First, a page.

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Happy Holidays!!!

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Re: Happy Holidays!!!

Postby ottackon » Sat May 27, 2017 9:56 pm

ramsej84 wrote:
ottackon wrote:
FCBayernMunchen wrote:
Edit: one thing I find interesting about Muslims is that whatever language you are speaking, you always refer to God as Allah. It always sounded strange to me. That's probably because I speak Maltese and our word for God is Alla. You go into our Catholic churches and Alla is what you'll hear. It also has the plural "allat" to refer to the pagan gods so for me it's really just the word that refers to that kind of thing, rather than to a specific entity (the Muslim God).

If we pronounce the words "Allah" in Arabic and "Elahh (pronounced as 'El-aw')" in Aramaic (Jesus and his disciples primarily spoke Aramaic), then we would hear almost the same exact word.

Exactly , first Christians spoke Aramaic(a defunct language) then to market the new Religion the most imp languages of the time were used (Latin and Greek) ...
The film by Mel Gibson , "the Passion of the Christ" was in Aramaic with English subtitles

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Re: Happy Holidays!!!

Postby PunkCapitalist » Sat May 27, 2017 9:59 pm

Dumbledore7 wrote:Yeah I agree, that would've been nice.

I got curious about something. Do most Muslims actually abstain from alcohol? I mean, I know it's forbidden, but do most Muslims actually comply?

I guess they don't have much of a choice in countries were it is also legally forbidden. How do you feel about that (legal prohibition)?

Gambling?

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Re: Happy Holidays!!!

Postby ramsej84 » Sat May 27, 2017 10:50 pm

I can tell that many who live here especially the young ones do not observe that rule...

Ah yeah I forgot Jahweh

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Re: Happy Holidays!!!

Postby Dumbledore7 » Sat May 27, 2017 10:51 pm

(Soon enough, we'll need a new thread :lol: )

PunkCapitalist wrote:
Dumbledore7 wrote:Yeah I agree, that would've been nice.

I got curious about something. Do most Muslims actually abstain from alcohol? I mean, I know it's forbidden, but do most Muslims actually comply?

I guess they don't have much of a choice in countries were it is also legally forbidden. How do you feel about that (legal prohibition)?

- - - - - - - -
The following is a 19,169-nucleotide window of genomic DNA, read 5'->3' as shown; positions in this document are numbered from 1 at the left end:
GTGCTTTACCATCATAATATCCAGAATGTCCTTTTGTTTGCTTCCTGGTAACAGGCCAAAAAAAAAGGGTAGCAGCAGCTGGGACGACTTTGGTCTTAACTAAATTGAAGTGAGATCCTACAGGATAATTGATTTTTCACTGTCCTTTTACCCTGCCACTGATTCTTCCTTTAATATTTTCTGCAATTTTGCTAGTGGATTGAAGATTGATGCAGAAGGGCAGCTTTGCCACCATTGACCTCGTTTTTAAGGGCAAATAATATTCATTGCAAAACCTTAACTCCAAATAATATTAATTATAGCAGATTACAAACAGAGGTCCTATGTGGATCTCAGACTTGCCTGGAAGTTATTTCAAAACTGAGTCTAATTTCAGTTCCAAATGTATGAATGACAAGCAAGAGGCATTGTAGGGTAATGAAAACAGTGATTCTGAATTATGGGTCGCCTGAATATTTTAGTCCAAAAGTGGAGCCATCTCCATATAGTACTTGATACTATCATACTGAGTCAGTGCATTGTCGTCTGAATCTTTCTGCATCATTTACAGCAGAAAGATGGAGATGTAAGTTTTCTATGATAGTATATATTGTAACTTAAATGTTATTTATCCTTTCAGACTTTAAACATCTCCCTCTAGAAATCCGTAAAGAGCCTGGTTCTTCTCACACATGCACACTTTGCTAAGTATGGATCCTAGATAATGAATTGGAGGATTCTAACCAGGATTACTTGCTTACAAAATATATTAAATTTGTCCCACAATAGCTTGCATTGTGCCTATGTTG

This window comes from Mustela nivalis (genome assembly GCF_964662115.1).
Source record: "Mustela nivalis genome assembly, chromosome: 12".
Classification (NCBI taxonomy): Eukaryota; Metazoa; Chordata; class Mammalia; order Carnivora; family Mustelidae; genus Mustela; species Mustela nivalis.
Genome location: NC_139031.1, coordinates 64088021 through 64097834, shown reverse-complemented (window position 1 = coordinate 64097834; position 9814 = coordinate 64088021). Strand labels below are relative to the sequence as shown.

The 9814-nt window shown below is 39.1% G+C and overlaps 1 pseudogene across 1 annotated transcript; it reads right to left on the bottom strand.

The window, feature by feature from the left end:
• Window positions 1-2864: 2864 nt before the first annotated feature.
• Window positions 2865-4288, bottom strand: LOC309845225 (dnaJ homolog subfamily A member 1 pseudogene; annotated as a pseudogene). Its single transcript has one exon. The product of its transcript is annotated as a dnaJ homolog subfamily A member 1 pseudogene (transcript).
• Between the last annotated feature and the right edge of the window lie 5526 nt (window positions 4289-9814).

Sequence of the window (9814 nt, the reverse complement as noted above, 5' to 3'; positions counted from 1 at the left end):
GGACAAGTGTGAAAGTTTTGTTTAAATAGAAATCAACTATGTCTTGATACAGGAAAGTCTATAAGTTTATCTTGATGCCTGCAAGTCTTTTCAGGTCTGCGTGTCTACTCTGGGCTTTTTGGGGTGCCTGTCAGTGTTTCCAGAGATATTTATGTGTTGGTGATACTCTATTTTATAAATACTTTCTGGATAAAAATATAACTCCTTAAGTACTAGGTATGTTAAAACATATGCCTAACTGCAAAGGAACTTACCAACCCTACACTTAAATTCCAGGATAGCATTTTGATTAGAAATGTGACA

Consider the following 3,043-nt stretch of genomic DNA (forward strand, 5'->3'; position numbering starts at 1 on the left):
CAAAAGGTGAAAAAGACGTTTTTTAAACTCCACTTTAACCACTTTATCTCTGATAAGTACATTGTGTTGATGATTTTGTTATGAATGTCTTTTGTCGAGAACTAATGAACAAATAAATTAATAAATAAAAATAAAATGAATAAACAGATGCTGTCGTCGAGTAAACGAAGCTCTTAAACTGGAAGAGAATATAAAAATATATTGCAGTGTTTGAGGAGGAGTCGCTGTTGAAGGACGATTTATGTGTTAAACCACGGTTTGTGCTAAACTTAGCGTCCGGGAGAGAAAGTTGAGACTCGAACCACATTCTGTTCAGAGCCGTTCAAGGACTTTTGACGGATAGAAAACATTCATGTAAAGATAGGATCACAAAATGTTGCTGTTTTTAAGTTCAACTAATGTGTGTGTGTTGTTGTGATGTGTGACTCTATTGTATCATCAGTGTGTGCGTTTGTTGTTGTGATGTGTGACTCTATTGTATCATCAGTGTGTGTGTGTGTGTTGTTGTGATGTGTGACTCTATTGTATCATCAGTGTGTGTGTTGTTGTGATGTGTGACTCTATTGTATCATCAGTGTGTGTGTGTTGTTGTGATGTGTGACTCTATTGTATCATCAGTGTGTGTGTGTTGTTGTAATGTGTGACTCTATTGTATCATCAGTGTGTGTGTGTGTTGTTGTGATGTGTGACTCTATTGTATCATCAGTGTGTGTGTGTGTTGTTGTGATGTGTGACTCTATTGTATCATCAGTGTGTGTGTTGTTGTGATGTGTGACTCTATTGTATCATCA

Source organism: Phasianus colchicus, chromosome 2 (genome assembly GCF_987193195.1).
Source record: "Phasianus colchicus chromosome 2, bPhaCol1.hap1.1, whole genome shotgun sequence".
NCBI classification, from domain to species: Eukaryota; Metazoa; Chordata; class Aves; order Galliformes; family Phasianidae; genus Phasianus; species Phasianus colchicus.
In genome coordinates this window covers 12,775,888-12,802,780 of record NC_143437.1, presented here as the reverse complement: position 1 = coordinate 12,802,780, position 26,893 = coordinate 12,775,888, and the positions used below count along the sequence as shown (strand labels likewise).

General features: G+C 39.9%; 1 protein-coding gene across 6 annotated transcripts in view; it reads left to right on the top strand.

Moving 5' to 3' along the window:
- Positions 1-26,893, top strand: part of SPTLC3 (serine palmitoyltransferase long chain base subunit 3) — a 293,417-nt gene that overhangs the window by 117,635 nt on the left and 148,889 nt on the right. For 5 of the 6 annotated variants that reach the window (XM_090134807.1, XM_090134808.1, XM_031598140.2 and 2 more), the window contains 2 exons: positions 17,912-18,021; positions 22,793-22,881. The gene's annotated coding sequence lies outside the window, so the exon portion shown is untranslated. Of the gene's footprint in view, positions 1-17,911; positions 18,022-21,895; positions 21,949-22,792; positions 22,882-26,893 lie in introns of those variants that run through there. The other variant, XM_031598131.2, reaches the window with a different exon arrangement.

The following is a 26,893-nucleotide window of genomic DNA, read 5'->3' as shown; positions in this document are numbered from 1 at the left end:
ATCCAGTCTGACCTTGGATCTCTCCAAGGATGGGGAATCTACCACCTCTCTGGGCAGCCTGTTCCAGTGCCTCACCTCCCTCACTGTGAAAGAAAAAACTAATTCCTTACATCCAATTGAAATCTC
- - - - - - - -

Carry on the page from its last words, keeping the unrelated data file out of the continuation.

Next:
Gambling?

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Good question. Everyone in any religion is a sinner and just to note, my answer will stem from my observation as someone who's from the country with largest Muslim population (but not considered as a Muslim country) and also as someone who has immersed in the western culture very young.

In Indonesia, I would say that most of the time, people do abstain. There are many ways to commit a sin, but I would say that alcohol, gambling and pork are the three "cardinals" that even the naughtiest sinners would think twice of doing. Maybe because to us, they are also culturally frowned upon.

There is a growing number of those who break even these, perhaps due to some rebellious urge. I consider them who commit these at a liberal manner to be non-Muslims as much as they still try to label themselves as such, i.e. they are intentionally doing something "haraam" (which I guess is a term most people are aware of nowadays).

On the flipside, Muslim practice is not only defined by what's not allowed but also what you must do: praying 5 times a day, fasting during Ramadan and doing charity amongst others. The most common sin I would say is not doing these things (I'm sometimes guilty of that), as opposed to doing those that are forbidden. When people consume alcohol or pork and gamble, it's more likely that they also completely neglect what they must do, so they're not just at the far end of the spectrum, but maybe pretty much outside.